Jun 25 - 2 min read
If your job involves maintaining server, you are likely to stumble onto this issue sooner or later. Unlike CPU load, high traffic etc. I found this issue harder to track as you need to go to OS level and check it manually. Moreover, the hosting providers don’t provide alarms for “server running out of space” events.
Things mentioned on the post are related to AWS ec2(ubuntu 20) with node(express) server managed by pm2.
This post is written as a future reference for myself and other fellow developers struggling in this area.
Few days ago one of the Ec2 server I was maintaining began to show weird behaviors.
Redis queue stopped working. I couldn’t ssh into the server for diagnosis. And there were thousands of requests per minute waiting for server to respond. It was hell.
Finally I was able to get into the server & checked pm2 logs. It was showing “MISCONF Redis is configured to save RDB snapshots”. Googled and found that ec2 was running out of space.
If you are stuck in similar case, this post may help to get your server running smooth again.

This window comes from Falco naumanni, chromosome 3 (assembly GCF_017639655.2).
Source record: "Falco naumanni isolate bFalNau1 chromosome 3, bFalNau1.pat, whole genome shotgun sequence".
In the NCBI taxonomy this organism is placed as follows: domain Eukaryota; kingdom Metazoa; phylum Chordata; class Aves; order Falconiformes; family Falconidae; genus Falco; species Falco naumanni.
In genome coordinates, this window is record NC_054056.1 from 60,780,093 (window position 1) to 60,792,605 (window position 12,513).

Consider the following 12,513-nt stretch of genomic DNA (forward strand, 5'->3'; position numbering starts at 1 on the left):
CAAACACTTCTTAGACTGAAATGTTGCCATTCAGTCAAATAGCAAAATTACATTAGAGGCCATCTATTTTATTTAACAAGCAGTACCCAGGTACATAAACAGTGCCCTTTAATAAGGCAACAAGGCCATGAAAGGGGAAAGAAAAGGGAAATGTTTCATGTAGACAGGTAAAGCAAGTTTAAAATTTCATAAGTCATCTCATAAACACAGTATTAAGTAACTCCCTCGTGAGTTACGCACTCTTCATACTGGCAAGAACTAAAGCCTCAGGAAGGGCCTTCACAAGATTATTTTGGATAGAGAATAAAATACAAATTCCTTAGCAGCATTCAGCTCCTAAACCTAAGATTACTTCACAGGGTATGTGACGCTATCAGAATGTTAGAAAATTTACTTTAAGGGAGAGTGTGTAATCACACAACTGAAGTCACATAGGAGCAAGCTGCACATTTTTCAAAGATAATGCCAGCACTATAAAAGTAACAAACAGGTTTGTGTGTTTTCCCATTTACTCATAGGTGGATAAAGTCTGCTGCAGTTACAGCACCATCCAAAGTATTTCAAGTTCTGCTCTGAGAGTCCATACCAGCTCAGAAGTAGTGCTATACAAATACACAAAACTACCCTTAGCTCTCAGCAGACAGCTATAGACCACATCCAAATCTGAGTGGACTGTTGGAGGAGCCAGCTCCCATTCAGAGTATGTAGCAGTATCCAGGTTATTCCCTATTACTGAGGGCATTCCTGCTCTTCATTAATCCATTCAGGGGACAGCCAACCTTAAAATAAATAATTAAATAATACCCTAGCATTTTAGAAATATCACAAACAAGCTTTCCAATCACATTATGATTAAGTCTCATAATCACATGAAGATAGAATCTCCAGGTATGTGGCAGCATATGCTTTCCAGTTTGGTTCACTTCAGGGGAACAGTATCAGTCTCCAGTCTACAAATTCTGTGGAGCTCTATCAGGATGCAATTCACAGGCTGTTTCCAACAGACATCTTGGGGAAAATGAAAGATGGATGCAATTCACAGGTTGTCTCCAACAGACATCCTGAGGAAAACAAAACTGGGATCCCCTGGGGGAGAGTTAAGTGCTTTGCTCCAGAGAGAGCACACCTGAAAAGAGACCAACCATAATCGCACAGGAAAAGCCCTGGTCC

First thing is to check how much space is left. Like you can view CPU load, disk I/O etc. at cloud service providers’ dashboard, you won’t be able to view remaining space. You need to ssh into the server itself and run df command.
# view space df -h # view partitions lsblk
The next step would be to identify which files/folders are occupying your server’s space.
Start by running this as root or with sudo:
du -cha --max-depth=1 / | grep -E "M|G"
So for example, if /var was the biggest you could do it like this next & so on until you identify the big fish.
du -cha --max-depth=1 /var | grep -E "M|G"
If those big files/folders turn out to be some junks that can be cleaned, just go ahead and run
sudo rm -r ./junk-folder-to-clean
In my case it was more complex. It was redis cache and other OS related junks.
Luckily I found this script on Github gist
Before copy pasting and executing it, make sure you understand what you are doing. You can check comments at Github to know more.
This approach will work once. But problem will definitely recur. Best way is to write a shell script and run it as cron job. This may help.
Sometimes, simply cleaning the junks may not be possible. Your server may need space upgrade. If you are using EC2, there is a nice video tutorial from AWS itself.
Also, if you are using pm2 to manage server, make sure you use tools like pm2-logrorate that will auto clean your server logs.